By Rob Nikolewski │ New Mexico Watchdog
The U.S. Navy boasts that’s it’s well on its way to creating a “Great Green Fleet” powered by biofuels.
But a recently retired Navy captain is making waves of his own, saying the project is a complete waste of taxpayer money and that politics is trumping national security.
“I don’t want to see us throwing away billions of dollars, and we’re doing it in a vain pursuit of something that is indefensible,” said Todd “Ike” Kiefer, an Annapolis graduate who majored in physics. He’s a 25-year Navy pilot with a master’s degree in strategy from the U.S. Army Command and General Staff College.
“We really have to think this through and not rely on feel-good assumptions,” Kiefer said in a telephone interview with Watchdog.org from his home in Mississippi.
In an 86-page academic paper he takes dead aim at cultivated crop-based liquid biofuels such as algae, biodiesel and corn ethanol. The provacative title: “Twenty-First Century Snake Oil: Why the United States Should Reject Biofuels as Part of a Rational National Security Energy Strategy.”
The Navy has made biofuels the centerpiece of its commitment to get 50 percent of its energy from alternative sources by 2020.
In an interview four years ago, Deputy Assistant Secretary to the Navy (Energy) Tom Hicks said the newly dubbed “Great Green Fleet” would include a strike group run completely on alternative fuels by 2016.
But Kiefer insists biofuels can’t get the Navy where it wants to go.
Kiefer says biofuels can’t generate enough of an economic return on investment to justify the expense. Biofuels, Kiefer’s study says, lack power density, and that limitation can only be overcome by using such vast amounts of land that it becomes counterproductive.
“The assumptions that somehow biofuels can remove dependence on foreign resources turns out not only to be false but inverted,” Kiefer said. “It actually makes you more dependent and more vulnerable.”
Kiefer’s paper came out 1 1/2 years ago but, he said, the Navy delayed it from publication and never directly contacted him about his findings. “That was a conversation I was hoping for, but it never happened,” Kiefer said.
DOD said Kiefer’s paper “has been tailored with literatures with negative points of views and results for biofuels” and said Kiefer’s critique of high fuel costs dismisses the potential for technological breakthroughs.
“If one uses the status quo to decide what society should or should not do, many technology innovations and civilization advancements would not have occurred.” the DOD response said.
There’s no debate government is spending a lot of money.
Since 2007, the military has spent $67.8 million on 1.35 million gallons of biofuel, averaging more than $50 a gallon or $2,100 a barrel. Kiefer says that cost taxpayers $60 million more than if conventional fuel was purchased.
Citing figures from the Energy Information Agency, Kiefer says the federal government is paying more than $10 a barrel in biofuel subsidies and, according to the Department of Energy’s own numbers, it pumped $603 million into biofuel refinery construction in 2010 alone, as part of a $7.8 billon in annual biofuel spending.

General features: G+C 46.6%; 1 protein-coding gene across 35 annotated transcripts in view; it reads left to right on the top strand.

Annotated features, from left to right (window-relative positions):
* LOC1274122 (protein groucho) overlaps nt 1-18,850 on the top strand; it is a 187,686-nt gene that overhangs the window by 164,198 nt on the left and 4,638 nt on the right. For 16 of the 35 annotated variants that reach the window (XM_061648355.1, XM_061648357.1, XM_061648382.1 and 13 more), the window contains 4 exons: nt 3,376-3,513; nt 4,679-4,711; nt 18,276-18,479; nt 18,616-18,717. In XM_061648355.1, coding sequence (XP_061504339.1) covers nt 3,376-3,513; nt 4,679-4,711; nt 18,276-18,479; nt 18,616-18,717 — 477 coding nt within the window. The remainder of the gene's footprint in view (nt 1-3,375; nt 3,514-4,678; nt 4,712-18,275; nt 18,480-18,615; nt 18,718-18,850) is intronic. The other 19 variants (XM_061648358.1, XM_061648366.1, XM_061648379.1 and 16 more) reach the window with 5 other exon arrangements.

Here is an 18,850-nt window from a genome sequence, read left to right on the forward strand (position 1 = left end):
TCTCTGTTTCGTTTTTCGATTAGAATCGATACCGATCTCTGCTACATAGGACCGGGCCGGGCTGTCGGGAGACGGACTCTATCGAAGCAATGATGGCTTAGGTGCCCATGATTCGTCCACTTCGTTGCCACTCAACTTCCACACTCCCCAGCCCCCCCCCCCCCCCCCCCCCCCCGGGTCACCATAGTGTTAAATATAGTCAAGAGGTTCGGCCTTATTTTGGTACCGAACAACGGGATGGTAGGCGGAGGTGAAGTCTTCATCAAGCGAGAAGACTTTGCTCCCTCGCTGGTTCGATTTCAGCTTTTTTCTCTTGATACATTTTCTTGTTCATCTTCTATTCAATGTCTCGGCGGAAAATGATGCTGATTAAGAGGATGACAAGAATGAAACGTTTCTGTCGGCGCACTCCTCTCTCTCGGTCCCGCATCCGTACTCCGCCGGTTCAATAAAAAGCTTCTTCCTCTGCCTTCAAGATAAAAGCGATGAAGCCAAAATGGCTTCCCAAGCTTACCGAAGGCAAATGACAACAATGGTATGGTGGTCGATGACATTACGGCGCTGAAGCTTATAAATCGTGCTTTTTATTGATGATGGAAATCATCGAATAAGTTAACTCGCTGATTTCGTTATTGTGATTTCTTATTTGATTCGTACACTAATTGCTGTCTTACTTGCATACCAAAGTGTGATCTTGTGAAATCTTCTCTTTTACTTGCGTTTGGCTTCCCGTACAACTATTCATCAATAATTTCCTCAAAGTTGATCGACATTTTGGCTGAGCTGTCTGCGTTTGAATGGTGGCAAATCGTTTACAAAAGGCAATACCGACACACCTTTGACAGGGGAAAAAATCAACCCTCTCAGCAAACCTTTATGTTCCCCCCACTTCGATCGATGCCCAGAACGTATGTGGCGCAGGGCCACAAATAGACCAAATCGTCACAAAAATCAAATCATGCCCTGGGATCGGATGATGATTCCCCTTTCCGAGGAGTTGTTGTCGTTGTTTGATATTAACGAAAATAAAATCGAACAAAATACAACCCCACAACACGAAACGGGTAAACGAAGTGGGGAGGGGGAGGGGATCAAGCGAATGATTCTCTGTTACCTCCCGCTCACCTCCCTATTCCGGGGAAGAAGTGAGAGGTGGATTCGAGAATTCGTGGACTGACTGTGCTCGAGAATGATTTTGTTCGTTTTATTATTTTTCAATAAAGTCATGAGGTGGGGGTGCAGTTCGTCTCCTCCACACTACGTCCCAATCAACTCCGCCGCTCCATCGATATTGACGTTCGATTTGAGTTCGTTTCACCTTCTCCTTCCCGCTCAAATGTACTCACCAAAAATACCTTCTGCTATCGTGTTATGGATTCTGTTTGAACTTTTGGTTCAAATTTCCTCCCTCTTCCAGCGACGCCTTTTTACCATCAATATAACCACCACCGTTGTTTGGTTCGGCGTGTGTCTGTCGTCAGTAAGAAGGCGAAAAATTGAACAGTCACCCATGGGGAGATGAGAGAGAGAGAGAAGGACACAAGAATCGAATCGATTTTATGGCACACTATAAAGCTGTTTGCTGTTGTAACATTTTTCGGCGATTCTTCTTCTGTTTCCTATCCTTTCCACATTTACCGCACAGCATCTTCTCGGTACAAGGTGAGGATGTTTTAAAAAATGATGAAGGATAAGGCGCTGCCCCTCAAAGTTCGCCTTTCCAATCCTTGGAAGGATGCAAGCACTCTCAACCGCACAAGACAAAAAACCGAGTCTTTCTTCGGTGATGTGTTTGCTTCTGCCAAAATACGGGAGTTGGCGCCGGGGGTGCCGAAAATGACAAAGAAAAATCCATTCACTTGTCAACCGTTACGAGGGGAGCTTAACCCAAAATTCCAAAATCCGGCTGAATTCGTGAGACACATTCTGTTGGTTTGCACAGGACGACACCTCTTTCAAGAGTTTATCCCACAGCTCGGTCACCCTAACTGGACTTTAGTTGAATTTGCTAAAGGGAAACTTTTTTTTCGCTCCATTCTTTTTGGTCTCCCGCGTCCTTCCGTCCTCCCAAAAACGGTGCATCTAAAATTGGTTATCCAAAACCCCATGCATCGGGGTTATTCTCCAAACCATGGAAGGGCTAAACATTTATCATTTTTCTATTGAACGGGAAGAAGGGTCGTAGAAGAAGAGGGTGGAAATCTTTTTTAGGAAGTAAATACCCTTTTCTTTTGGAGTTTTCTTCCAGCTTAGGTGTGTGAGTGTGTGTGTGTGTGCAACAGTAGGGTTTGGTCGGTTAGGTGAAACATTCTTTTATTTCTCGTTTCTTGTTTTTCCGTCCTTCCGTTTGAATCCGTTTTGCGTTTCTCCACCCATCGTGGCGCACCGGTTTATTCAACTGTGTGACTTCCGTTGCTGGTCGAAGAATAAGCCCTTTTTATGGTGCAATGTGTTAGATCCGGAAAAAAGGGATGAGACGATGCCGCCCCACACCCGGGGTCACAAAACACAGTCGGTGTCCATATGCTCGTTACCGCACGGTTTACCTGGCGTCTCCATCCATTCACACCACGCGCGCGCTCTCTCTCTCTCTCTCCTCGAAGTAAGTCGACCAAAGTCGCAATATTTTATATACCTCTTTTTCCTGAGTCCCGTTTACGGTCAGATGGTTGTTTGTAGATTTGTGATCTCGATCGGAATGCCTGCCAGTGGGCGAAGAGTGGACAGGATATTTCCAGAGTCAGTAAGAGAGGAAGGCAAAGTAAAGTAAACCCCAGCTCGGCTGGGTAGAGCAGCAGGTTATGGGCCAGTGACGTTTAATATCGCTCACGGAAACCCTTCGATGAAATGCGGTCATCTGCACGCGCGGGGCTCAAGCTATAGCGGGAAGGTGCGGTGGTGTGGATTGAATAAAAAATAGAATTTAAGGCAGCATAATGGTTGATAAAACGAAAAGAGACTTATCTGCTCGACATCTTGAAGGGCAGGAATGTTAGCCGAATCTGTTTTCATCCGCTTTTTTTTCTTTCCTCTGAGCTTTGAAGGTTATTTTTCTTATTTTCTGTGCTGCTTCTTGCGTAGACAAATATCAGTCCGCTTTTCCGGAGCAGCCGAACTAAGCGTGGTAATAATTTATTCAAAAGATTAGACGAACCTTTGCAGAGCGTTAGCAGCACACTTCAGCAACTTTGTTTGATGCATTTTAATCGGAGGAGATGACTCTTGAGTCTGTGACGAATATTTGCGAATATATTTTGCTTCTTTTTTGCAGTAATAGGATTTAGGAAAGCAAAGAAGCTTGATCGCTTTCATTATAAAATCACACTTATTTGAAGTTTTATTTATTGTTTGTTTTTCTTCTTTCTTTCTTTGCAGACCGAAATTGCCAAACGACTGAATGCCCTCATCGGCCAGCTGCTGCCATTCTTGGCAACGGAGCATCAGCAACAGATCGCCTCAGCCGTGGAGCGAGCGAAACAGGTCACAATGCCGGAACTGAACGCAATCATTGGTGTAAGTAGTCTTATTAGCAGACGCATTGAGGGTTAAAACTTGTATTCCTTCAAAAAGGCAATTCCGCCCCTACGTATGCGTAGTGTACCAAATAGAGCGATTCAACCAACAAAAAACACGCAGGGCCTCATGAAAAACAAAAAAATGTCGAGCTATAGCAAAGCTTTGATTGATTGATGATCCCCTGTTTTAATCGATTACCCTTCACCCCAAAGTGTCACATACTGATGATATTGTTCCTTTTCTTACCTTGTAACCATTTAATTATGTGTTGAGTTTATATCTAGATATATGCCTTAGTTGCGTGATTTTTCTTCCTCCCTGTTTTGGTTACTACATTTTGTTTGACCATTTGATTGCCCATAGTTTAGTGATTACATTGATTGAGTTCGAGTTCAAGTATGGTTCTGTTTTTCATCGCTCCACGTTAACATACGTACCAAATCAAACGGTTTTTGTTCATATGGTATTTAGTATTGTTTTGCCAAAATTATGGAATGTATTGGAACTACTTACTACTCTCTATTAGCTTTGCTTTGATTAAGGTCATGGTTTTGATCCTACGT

All this is coming, Kiefer writes, “while scores of failed bio-refineries are on the market today in bankruptcy fire sales.”
It’s not just the Navy that’s entranced by the allure of biofuels.
A glance across the country shows nearly every state has biofuel regulations, incentives and grants.
In New Mexico, for example, the state provides a blending tax credit for producers of biodiesel.
“Biodiesel is a superb fuel if it’s made correctly,” Colin Messer, Clean Energy Program Manager at the New Mexico Energy Minerals and Natural Resources Department, told New Mexico Watchdog.
Corn ethanol subsidies flourish for states in the Midwest, and the Obama administration has awarded contracts worth $16 million to three biofuel plants in Illinois, Nebraska and California.
But Kiefer says those programs are also throwing good money after bad.
“There’s this feel-good perception of what biofuels are,” he said. “But if your biofuel, when you actually trace out all its component ingredients, and all the energy that went into making it and it turns out that 50 to 90 percent of the energy in that gallon of biofuel in the end is fossil fuel energy, then you really don’t have a green fuel, a clean fuel or a renewable fuel.”
Kiefer’s paper includes a chart showing the cost of government subsidies for various biofuels and alternative energy sources vastly outweighs the subsidies of conventional energy sources such as coal, oil and natural gas:
Kiefer isn’t against investing in alternative energy. For example, he advises the military to offer monetary incentives for achieving milestones in more promising fields, such as direct fuel photosynthesis and improved PV solar panel performance. “Solar panels can do much better than algae can ever do,” Kiefer said.
It should be noted that Kiefer is not alone with his criticism of the military’s biofuel program.
In 2011, a study initiated by Congress by the Rand Corporation concluded, “There is no direct benefit to the Department of Defense or the services from using alternative fuels rather than petroleum-derived fuels.”
Navy Secretary Ray Mabus, a big fan of the program, said he “vehemently” disagreed with the report.
A year later, Sen. John McCain, R-Ariz., took his own shot at Mabus, saying in a letter, “You are the Secretary of the Navy, not the Secretary of Energy.”
As for Kiefer, 48, he retired in June of 2013 and now works as a manager at a power company in Meridian, Miss. He may not be on active duty anymore, but he believes the Navy’s alternative energy program is not only wasteful but endangers the fleet.
“It’s a recipe for unrest and disaster,” Kiefer said. “We need a sanity check.”
Read Kiefer’s paper by clicking here.
Contact Rob Nikolewski at email@example.com and follow him on Twitter @robnikolewski